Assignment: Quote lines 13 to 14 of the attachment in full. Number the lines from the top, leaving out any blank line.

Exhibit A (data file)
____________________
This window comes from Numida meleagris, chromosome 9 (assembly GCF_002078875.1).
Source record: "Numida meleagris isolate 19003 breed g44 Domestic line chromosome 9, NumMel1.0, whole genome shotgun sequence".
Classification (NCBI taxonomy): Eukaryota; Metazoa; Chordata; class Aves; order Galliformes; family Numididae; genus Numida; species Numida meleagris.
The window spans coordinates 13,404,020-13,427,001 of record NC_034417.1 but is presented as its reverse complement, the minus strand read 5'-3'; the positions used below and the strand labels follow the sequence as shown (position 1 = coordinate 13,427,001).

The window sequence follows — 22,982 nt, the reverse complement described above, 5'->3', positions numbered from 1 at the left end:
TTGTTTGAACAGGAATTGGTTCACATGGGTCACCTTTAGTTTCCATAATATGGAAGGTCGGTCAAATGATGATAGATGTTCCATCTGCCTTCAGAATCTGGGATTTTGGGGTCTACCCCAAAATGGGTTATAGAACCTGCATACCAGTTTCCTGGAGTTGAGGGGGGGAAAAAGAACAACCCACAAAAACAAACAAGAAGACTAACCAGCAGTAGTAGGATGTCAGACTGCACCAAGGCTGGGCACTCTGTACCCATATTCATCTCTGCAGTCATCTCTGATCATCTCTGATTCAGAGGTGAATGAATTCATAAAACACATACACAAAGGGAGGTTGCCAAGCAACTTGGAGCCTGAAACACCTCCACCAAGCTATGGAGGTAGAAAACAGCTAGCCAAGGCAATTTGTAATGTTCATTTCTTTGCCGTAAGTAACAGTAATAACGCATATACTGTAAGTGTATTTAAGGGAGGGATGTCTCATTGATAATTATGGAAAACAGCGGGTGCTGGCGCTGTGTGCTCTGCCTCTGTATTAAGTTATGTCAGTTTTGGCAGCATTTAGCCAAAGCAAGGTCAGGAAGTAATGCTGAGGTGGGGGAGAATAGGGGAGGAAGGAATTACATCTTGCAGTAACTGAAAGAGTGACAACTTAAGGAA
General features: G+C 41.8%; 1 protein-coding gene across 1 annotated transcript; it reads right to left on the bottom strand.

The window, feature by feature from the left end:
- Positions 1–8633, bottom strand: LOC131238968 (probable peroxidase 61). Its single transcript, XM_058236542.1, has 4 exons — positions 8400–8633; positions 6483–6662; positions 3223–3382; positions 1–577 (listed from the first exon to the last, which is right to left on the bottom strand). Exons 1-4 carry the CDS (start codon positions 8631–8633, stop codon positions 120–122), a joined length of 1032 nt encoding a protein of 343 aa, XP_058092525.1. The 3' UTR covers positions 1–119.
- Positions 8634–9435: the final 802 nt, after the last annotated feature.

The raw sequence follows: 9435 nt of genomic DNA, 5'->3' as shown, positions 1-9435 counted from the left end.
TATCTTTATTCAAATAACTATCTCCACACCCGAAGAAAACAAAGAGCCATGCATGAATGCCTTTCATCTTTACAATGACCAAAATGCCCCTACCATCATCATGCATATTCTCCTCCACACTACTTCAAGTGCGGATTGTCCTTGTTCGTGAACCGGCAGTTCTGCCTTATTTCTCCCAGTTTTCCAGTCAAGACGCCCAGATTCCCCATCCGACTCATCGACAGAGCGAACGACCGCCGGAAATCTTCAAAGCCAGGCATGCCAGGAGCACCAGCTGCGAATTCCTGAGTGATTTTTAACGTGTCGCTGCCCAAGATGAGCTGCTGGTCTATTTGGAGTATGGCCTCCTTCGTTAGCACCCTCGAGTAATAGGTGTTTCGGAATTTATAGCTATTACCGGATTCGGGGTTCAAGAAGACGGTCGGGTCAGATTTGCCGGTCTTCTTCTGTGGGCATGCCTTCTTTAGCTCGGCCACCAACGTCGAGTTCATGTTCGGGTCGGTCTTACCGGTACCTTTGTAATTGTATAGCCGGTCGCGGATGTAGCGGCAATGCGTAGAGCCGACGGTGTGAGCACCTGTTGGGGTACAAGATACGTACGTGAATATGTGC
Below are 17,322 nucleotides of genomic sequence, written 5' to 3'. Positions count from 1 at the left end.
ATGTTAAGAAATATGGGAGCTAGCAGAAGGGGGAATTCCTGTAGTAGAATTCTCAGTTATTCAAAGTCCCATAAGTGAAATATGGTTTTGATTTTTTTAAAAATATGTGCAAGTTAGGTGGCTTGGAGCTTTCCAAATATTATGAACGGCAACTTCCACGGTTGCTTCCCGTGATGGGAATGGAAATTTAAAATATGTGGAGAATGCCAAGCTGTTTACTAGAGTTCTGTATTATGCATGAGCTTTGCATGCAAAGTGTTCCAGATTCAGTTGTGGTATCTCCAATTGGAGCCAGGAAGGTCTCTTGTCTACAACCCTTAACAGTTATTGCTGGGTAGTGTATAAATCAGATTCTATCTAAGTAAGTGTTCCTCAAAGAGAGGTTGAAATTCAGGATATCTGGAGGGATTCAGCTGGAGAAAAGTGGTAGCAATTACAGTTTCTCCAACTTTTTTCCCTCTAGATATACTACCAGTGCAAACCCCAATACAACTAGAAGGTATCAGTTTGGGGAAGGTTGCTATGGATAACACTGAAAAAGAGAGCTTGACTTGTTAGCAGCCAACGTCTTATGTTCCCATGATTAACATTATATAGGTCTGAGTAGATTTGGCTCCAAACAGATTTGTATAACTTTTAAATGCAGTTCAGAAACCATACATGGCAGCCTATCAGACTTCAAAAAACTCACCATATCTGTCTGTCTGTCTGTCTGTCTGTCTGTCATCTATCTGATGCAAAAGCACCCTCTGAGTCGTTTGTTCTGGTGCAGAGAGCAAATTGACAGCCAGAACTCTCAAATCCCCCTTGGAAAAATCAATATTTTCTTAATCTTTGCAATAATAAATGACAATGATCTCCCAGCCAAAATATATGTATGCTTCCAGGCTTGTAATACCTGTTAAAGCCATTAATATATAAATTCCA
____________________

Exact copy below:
Below are 17,322 nucleotides of genomic sequence, written 5' to 3'. Positions count from 1 at the left end.
ATGTTAAGAAATATGGGAGCTAGCAGAAGGGGGAATTCCTGTAGTAGAATTCTCAGTTATTCAAAGTCCCATAAGTGAAATATGGTTTTGATTTTTTTAAAAATATGTGCAAGTTAGGTGGCTTGGAGCTTTCCAAATATTATGAACGGCAACTTCCACGGTTGCTTCCCGTGATGGGAATGGAAATTTAAAATATGTGGAGAATGCCAAGCTGTTTACTAGAGTTCTGTATTATGCATGAGCTTTGCATGCAAAGTGTTCCAGATTCAGTTGTGGTATCTCCAATTGGAGCCAGGAAGGTCTCTTGTCTACAACCCTTAACAGTTATTGCTGGGTAGTGTATAAATCAGATTCTATCTAAGTAAGTGTTCCTCAAAGAGAGGTTGAAATTCAGGATATCTGGAGGGATTCAGCTGGAGAAAAGTGGTAGCAATTACAGTTTCTCCAACTTTTTTCCCTCTAGATATACTACCAGTGCAAACCCCAATACAACTAGAAGGTATCAGTTTGGGGAAGGTTGCTATGGATAACACTGAAAAAGAGAGCTTGACTTGTTAGCAGCCAACGTCTTATGTTCCCATGATTAACATTATATAGGTCTGAGTAGATTTGGCTCCAAACAGATTTGTATAACTTTTAAATGCAGTTCAGAAACCATACATGGCAGCCTATCAGACTTCAAAAAACTCACCATATCTGTCTGTCTGTCTGTCTGTCTGTCTGTCATCTATCTGATGCAAAAGCACCCTCTGAGTCGTTTGTTCTGGTGCAGAGAGCAAATTGACAGCCAGAACTCTCAAATCCCCCTTGGAAAAATCAATATTTTCTTAATCTTTGCAATAATAAATGACAATGATCTCCCAGCCAAAATATATGTATGCTTCCAGGCTTGTAATACCTGTTAAAGCCATTAATATATAAATTCCA